l School-based talks for students by members of the Hong Kong Medical Association on mental health issues and stress management as well as substance abuse have been organised since 1992/93 school year. So far, more than 260 secondary schools had been given school-based talks by the doctors from the Association. The talks will be continued in the future.

For Parents

l A series of 4 leaflets on good parenting and parent-child communication will be reissued in February 1997 to parents of all primary and secondary school students.

l Schools were encouraged to set up Parent-Teacher Associations (PTAs) to strengthen home-school liaison. In the 1996/97 school year, another 101 schools will set up PTAs, making the total number of schools with PTAs exceeding 450 or about 60% of all secondary and 24% of all primary schools. To provide additional support for the PTAs, the Education Department is setting up a pilot Parents’ Centre in this school year to further promote parents’ education.

Reaching the public through the media and other community resources

l The Education Department produced jointly with the RTHK three series of TV programmes on . The third series was broadcast between October and November 1996. The aim is to educate parents on the effective ways of communicating with their children. A series of classes called "ABC for Mums and Dads" are organised for parents throughout the year as follow-up activities.

l Other activities involving the community to help young people develop a positive attitude towards life include the inter secondary school video production competition called "The Way Out" launched between June and October 1996. Participated by 13 secondary schools, this competition is the first of its kind in Hong Kong aiming to encourage young people to have a positive outlook of life through writing their own script and producing their own videos. Parents were also encouraged to participate in the production of the video jointly with their youngsters.

l Short public messages about appropriate parenting methods and positive attitude towards life are announced through radio and television via announcements of public interest (API) programmes.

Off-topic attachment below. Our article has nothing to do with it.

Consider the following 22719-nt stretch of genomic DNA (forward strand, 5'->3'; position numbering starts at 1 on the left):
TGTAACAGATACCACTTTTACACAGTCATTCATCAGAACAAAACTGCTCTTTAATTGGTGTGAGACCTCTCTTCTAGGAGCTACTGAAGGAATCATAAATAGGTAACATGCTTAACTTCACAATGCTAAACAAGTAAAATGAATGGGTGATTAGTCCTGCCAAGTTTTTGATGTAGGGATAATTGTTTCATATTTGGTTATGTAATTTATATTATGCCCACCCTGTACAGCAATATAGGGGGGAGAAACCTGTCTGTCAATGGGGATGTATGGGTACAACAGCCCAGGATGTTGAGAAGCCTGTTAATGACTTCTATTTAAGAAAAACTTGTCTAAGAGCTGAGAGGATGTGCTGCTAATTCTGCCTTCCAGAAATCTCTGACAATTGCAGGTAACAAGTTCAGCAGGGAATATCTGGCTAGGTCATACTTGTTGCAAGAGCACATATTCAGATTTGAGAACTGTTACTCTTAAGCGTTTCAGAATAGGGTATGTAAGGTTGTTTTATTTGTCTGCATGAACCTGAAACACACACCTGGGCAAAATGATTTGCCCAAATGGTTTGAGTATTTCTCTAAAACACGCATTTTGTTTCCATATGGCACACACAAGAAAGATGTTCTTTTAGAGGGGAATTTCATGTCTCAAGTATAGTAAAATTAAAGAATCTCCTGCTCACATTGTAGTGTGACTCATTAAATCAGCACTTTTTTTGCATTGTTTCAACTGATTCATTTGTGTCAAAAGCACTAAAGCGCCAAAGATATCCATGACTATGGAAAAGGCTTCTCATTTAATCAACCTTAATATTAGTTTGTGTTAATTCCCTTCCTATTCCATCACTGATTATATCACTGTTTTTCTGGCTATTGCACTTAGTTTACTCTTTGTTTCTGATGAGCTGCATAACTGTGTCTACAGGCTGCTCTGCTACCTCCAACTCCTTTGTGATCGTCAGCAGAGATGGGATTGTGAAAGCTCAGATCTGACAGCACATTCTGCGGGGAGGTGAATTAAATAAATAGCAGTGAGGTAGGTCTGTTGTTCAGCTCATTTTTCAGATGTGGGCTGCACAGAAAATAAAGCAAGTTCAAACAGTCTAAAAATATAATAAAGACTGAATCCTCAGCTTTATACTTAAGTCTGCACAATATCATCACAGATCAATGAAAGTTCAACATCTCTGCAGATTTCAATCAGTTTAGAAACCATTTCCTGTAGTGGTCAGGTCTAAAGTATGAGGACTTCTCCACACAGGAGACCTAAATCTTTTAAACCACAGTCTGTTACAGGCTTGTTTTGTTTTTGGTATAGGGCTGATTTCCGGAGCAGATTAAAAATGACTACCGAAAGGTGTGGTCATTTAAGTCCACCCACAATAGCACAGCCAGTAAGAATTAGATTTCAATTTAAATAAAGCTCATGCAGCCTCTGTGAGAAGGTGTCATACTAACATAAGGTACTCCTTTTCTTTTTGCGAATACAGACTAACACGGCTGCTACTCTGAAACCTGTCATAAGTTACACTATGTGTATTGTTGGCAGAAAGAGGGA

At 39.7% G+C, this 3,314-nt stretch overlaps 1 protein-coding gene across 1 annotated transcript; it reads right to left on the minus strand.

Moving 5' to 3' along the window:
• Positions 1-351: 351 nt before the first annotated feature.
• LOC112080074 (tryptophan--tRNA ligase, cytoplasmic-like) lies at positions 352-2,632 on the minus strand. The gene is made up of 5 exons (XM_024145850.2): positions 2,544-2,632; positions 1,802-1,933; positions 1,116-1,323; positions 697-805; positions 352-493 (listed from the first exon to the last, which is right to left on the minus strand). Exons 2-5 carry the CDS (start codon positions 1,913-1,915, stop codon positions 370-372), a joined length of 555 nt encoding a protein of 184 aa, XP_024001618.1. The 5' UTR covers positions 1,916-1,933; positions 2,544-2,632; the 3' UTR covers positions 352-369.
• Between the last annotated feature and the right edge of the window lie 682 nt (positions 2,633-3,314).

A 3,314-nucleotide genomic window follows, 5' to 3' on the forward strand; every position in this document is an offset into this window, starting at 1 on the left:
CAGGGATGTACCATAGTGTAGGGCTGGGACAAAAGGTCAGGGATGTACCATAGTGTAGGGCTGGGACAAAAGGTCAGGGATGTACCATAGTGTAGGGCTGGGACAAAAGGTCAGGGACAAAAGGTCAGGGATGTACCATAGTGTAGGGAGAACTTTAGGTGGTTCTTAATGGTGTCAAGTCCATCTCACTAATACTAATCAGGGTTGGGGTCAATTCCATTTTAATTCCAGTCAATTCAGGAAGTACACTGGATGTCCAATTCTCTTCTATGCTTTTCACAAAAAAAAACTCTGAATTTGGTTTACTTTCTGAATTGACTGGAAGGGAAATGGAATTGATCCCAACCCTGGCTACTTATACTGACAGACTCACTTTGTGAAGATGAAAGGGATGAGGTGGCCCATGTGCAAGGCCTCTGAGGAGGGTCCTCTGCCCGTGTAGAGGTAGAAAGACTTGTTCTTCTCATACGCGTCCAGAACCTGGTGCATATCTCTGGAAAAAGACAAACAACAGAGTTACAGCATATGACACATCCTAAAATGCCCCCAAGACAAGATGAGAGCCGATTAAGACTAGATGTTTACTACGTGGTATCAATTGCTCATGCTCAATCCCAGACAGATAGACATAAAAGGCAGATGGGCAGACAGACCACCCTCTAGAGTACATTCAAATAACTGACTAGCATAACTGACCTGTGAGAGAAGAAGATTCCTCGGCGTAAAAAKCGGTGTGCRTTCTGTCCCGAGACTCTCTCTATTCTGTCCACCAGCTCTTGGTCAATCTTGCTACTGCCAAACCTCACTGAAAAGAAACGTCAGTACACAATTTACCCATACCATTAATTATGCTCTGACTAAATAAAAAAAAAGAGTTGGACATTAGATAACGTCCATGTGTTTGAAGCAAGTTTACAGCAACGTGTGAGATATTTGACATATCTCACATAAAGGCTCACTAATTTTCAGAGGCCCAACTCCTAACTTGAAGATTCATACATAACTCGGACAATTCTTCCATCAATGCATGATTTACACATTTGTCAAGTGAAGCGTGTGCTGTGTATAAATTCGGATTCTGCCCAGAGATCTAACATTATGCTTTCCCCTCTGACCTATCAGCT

l Six regional seminars with members of the Hong Kong Medical Association for both students and their parents were arranged on Sundays from March to May 1996 and participated by 900 attendents.

Level II - creating a whole school prevention climate

10. This level focuses on the school as a system whereby the staff of the entire school take the lead to work with students and their parents to demonstrate that the school personnel are caring, knowledgeable and approachable professionals to whom teenage students with emotional problems can turn for help. The school also coordinates the work and activities mentioned at Level I.

l In January 1996, the Education Department invited an expert from the United States of America to deliver training activities on the Growth with Guidance System to 8 primary and 5 secondary schools for pilot running. During the programme, intensive training for the "core group" teachers (about 60) as well as school-based training for all the teaching staff were given.

l To assist schools in assessing the effectiveness of the development and progress on their Whole School Approach to Guidance, an evaluation tool was distributed to schools in this school year. This evaluation tool will constitute a common platform for discussions with officers of the Education Department with a view to further enhancing the system.

l A video tape on the positive and good practices from schools using the Whole School Approach to Guidance was produced and distributed to all secondary schools as reference materials in 1996.

Level III - establishing a supportive network among advisory committees, working groups and agencies